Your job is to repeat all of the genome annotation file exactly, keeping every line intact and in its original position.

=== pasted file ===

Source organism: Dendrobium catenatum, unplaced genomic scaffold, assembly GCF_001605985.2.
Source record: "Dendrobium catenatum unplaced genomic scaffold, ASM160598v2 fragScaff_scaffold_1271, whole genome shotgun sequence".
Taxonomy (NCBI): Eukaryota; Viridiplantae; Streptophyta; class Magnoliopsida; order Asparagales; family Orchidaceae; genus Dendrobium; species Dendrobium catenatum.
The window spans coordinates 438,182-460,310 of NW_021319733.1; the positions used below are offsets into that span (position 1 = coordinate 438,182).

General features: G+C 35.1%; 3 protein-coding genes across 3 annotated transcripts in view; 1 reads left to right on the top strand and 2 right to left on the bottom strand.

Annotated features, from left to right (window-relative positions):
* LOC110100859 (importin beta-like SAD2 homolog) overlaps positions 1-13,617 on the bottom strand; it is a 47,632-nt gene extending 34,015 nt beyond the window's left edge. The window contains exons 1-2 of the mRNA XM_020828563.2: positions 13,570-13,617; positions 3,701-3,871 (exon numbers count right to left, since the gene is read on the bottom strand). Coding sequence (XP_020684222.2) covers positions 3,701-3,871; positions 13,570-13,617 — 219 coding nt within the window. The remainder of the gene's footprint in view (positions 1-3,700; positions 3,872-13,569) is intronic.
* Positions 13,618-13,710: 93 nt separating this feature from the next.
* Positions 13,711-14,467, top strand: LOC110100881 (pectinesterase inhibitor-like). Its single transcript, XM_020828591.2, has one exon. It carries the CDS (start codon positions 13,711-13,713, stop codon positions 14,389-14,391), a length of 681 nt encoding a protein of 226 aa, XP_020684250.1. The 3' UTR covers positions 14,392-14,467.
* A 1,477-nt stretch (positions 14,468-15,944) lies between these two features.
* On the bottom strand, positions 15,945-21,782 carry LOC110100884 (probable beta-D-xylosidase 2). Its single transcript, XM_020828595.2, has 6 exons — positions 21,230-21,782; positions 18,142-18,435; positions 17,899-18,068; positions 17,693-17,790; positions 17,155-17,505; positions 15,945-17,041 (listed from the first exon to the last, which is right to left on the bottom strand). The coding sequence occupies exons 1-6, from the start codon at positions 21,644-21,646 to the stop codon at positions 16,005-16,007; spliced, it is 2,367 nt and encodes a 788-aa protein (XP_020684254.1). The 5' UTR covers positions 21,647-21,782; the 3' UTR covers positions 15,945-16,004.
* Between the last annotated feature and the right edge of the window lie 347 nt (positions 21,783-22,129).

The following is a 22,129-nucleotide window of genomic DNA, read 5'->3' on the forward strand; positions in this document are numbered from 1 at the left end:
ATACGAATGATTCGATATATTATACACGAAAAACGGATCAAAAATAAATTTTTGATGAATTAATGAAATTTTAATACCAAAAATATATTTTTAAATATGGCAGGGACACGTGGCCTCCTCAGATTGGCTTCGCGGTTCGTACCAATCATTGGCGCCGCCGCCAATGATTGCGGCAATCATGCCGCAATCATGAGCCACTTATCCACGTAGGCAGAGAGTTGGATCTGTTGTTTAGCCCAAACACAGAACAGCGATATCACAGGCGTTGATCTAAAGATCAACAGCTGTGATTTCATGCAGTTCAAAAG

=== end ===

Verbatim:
Source organism: Dendrobium catenatum, unplaced genomic scaffold, assembly GCF_001605985.2.
Source record: "Dendrobium catenatum unplaced genomic scaffold, ASM160598v2 fragScaff_scaffold_1271, whole genome shotgun sequence".
Taxonomy (NCBI): Eukaryota; Viridiplantae; Streptophyta; class Magnoliopsida; order Asparagales; family Orchidaceae; genus Dendrobium; species Dendrobium catenatum.
The window spans coordinates 438,182-460,310 of NW_021319733.1; the positions used below are offsets into that span (position 1 = coordinate 438,182).

General features: G+C 35.1%; 3 protein-coding genes across 3 annotated transcripts in view; 1 reads left to right on the top strand and 2 right to left on the bottom strand.

Annotated features, from left to right (window-relative positions):
* LOC110100859 (importin beta-like SAD2 homolog) overlaps positions 1-13,617 on the bottom strand; it is a 47,632-nt gene extending 34,015 nt beyond the window's left edge. The window contains exons 1-2 of the mRNA XM_020828563.2: positions 13,570-13,617; positions 3,701-3,871 (exon numbers count right to left, since the gene is read on the bottom strand). Coding sequence (XP_020684222.2) covers positions 3,701-3,871; positions 13,570-13,617 — 219 coding nt within the window. The remainder of the gene's footprint in view (positions 1-3,700; positions 3,872-13,569) is intronic.
* Positions 13,618-13,710: 93 nt separating this feature from the next.
* Positions 13,711-14,467, top strand: LOC110100881 (pectinesterase inhibitor-like). Its single transcript, XM_020828591.2, has one exon. It carries the CDS (start codon positions 13,711-13,713, stop codon positions 14,389-14,391), a length of 681 nt encoding a protein of 226 aa, XP_020684250.1. The 3' UTR covers positions 14,392-14,467.
* A 1,477-nt stretch (positions 14,468-15,944) lies between these two features.
* On the bottom strand, positions 15,945-21,782 carry LOC110100884 (probable beta-D-xylosidase 2). Its single transcript, XM_020828595.2, has 6 exons — positions 21,230-21,782; positions 18,142-18,435; positions 17,899-18,068; positions 17,693-17,790; positions 17,155-17,505; positions 15,945-17,041 (listed from the first exon to the last, which is right to left on the bottom strand). The coding sequence occupies exons 1-6, from the start codon at positions 21,644-21,646 to the stop codon at positions 16,005-16,007; spliced, it is 2,367 nt and encodes a 788-aa protein (XP_020684254.1). The 5' UTR covers positions 21,647-21,782; the 3' UTR covers positions 15,945-16,004.
* Between the last annotated feature and the right edge of the window lie 347 nt (positions 21,783-22,129).

The following is a 22,129-nucleotide window of genomic DNA, read 5'->3' on the forward strand; positions in this document are numbered from 1 at the left end:
ATACGAATGATTCGATATATTATACACGAAAAACGGATCAAAAATAAATTTTTGATGAATTAATGAAATTTTAATACCAAAAATATATTTTTAAATATGGCAGGGACACGTGGCCTCCTCAGATTGGCTTCGCGGTTCGTACCAATCATTGGCGCCGCCGCCAATGATTGCGGCAATCATGCCGCAATCATGAGCCACTTATCCACGTAGGCAGAGAGTTGGATCTGTTGTTTAGCCCAAACACAGAACAGCGATATCACAGGCGTTGATCTAAAGATCAACAGCTGTGATTTCATGCAGTTCAAAAG